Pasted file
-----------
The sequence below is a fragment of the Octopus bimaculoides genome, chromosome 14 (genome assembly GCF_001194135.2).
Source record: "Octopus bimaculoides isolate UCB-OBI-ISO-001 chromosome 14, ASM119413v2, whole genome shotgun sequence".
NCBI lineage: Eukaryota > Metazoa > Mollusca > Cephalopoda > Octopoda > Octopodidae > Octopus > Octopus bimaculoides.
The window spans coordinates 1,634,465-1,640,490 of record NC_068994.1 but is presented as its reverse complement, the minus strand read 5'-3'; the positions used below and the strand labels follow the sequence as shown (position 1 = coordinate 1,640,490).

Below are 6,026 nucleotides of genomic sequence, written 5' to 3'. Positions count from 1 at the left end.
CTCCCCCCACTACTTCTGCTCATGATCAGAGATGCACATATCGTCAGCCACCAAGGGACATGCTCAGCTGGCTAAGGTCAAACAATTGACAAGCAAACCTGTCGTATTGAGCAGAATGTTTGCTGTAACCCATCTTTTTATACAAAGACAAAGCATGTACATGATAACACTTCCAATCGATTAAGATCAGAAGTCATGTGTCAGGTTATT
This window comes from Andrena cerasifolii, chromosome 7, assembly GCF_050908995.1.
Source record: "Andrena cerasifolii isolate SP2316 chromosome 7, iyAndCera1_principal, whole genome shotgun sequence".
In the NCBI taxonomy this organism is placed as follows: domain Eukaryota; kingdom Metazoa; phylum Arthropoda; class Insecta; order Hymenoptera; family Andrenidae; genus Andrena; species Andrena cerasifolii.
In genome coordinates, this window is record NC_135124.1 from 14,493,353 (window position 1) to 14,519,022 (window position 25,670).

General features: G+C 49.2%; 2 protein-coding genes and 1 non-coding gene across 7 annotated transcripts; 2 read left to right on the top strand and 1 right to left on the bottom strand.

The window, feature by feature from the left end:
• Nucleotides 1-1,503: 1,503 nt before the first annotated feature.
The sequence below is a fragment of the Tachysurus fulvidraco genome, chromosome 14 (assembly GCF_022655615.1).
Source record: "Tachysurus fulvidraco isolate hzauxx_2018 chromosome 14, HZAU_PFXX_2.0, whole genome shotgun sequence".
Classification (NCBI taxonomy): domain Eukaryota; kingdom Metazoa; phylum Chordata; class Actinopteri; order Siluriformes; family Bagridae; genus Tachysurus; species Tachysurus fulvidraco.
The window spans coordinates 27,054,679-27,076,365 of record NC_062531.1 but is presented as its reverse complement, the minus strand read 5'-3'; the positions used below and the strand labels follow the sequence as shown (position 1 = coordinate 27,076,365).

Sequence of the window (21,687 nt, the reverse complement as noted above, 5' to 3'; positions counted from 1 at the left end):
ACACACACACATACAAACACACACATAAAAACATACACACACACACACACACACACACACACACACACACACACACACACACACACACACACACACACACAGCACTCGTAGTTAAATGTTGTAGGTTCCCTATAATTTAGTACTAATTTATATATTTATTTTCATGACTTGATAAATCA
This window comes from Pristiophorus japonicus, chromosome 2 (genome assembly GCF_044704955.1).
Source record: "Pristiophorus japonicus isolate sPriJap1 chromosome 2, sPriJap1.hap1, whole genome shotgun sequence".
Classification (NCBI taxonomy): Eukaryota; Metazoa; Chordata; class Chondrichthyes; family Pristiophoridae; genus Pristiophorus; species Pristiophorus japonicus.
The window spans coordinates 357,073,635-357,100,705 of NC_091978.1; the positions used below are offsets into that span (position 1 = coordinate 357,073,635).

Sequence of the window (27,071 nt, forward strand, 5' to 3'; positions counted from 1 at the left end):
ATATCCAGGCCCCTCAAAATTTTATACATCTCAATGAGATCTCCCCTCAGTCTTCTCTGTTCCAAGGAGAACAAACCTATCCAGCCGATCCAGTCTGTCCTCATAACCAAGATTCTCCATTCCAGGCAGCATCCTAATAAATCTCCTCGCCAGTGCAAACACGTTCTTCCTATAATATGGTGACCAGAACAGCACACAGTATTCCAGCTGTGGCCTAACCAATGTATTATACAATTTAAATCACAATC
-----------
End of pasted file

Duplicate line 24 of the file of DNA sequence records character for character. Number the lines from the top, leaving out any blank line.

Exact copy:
Sequence of the window (27,071 nt, forward strand, 5' to 3'; positions counted from 1 at the left end):